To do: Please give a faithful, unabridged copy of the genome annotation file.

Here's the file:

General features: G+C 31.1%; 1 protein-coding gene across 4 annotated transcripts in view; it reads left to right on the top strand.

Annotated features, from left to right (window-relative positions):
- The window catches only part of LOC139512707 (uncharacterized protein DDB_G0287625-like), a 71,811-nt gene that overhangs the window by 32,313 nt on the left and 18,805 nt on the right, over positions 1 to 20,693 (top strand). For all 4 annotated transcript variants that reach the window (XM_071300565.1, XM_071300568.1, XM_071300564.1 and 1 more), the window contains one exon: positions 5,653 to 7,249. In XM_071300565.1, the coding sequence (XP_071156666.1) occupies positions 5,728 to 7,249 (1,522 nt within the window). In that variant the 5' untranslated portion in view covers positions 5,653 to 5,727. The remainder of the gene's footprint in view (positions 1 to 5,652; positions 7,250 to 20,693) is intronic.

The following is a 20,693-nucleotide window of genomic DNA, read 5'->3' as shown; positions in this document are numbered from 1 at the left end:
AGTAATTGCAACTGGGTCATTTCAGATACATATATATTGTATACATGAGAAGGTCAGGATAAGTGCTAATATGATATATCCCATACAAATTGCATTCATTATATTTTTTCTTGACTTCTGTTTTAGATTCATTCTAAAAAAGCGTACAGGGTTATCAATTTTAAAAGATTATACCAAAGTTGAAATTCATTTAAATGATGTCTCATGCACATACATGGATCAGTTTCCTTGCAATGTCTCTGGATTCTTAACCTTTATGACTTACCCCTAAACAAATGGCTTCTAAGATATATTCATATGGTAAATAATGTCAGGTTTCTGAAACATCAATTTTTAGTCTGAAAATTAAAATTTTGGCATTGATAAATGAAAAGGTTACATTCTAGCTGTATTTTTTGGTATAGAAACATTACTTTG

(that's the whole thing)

General features: G+C 31.1%; 1 protein-coding gene across 4 annotated transcripts in view; it reads left to right on the top strand.

Annotated features, from left to right (window-relative positions):
- The window catches only part of LOC139512707 (uncharacterized protein DDB_G0287625-like), a 71,811-nt gene that overhangs the window by 32,313 nt on the left and 18,805 nt on the right, over positions 1 to 20,693 (top strand). For all 4 annotated transcript variants that reach the window (XM_071300565.1, XM_071300568.1, XM_071300564.1 and 1 more), the window contains one exon: positions 5,653 to 7,249. In XM_071300565.1, the coding sequence (XP_071156666.1) occupies positions 5,728 to 7,249 (1,522 nt within the window). In that variant the 5' untranslated portion in view covers positions 5,653 to 5,727. The remainder of the gene's footprint in view (positions 1 to 5,652; positions 7,250 to 20,693) is intronic.

The following is a 20,693-nucleotide window of genomic DNA, read 5'->3' as shown; positions in this document are numbered from 1 at the left end:
AGTAATTGCAACTGGGTCATTTCAGATACATATATATTGTATACATGAGAAGGTCAGGATAAGTGCTAATATGATATATCCCATACAAATTGCATTCATTATATTTTTTCTTGACTTCTGTTTTAGATTCATTCTAAAAAAGCGTACAGGGTTATCAATTTTAAAAGATTATACCAAAGTTGAAATTCATTTAAATGATGTCTCATGCACATACATGGATCAGTTTCCTTGCAATGTCTCTGGATTCTTAACCTTTATGACTTACCCCTAAACAAATGGCTTCTAAGATATATTCATATGGTAAATAATGTCAGGTTTCTGAAACATCAATTTTTAGTCTGAAAATTAAAATTTTGGCATTGATAAATGAAAAGGTTACATTCTAGCTGTATTTTTTGGTATAGAAACATTACTTTG